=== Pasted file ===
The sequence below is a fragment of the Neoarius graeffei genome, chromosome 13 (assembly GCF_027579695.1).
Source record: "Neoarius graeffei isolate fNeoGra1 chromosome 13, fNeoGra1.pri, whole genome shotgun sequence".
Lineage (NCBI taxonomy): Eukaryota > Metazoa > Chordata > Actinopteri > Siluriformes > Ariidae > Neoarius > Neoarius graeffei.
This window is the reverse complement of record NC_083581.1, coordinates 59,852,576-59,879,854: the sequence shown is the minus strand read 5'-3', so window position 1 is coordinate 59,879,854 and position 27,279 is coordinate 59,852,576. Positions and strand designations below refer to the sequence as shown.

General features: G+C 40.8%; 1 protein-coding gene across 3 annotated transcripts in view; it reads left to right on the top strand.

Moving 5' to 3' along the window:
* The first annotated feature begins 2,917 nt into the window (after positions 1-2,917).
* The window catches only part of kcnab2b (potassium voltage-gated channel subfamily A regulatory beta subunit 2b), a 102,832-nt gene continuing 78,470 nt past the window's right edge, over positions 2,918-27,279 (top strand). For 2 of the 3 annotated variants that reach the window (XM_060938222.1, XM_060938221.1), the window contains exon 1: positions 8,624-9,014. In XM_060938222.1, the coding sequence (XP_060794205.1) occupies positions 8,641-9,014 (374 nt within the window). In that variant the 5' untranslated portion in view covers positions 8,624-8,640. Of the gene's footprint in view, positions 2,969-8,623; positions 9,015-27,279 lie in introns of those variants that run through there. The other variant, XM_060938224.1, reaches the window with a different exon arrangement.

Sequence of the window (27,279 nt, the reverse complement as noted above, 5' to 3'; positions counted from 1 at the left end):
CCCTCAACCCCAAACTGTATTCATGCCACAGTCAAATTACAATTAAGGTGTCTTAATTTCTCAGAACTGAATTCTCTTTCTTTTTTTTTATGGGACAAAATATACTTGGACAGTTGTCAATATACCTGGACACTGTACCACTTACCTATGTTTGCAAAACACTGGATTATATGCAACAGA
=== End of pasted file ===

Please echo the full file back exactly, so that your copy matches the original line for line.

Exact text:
The sequence below is a fragment of the Neoarius graeffei genome, chromosome 13 (assembly GCF_027579695.1).
Source record: "Neoarius graeffei isolate fNeoGra1 chromosome 13, fNeoGra1.pri, whole genome shotgun sequence".
Lineage (NCBI taxonomy): Eukaryota > Metazoa > Chordata > Actinopteri > Siluriformes > Ariidae > Neoarius > Neoarius graeffei.
This window is the reverse complement of record NC_083581.1, coordinates 59,852,576-59,879,854: the sequence shown is the minus strand read 5'-3', so window position 1 is coordinate 59,879,854 and position 27,279 is coordinate 59,852,576. Positions and strand designations below refer to the sequence as shown.

General features: G+C 40.8%; 1 protein-coding gene across 3 annotated transcripts in view; it reads left to right on the top strand.

Moving 5' to 3' along the window:
* The first annotated feature begins 2,917 nt into the window (after positions 1-2,917).
* The window catches only part of kcnab2b (potassium voltage-gated channel subfamily A regulatory beta subunit 2b), a 102,832-nt gene continuing 78,470 nt past the window's right edge, over positions 2,918-27,279 (top strand). For 2 of the 3 annotated variants that reach the window (XM_060938222.1, XM_060938221.1), the window contains exon 1: positions 8,624-9,014. In XM_060938222.1, the coding sequence (XP_060794205.1) occupies positions 8,641-9,014 (374 nt within the window). In that variant the 5' untranslated portion in view covers positions 8,624-8,640. Of the gene's footprint in view, positions 2,969-8,623; positions 9,015-27,279 lie in introns of those variants that run through there. The other variant, XM_060938224.1, reaches the window with a different exon arrangement.

Sequence of the window (27,279 nt, the reverse complement as noted above, 5' to 3'; positions counted from 1 at the left end):
CCCTCAACCCCAAACTGTATTCATGCCACAGTCAAATTACAATTAAGGTGTCTTAATTTCTCAGAACTGAATTCTCTTTCTTTTTTTTTATGGGACAAAATATACTTGGACAGTTGTCAATATACCTGGACACTGTACCACTTACCTATGTTTGCAAAACACTGGATTATATGCAACAGA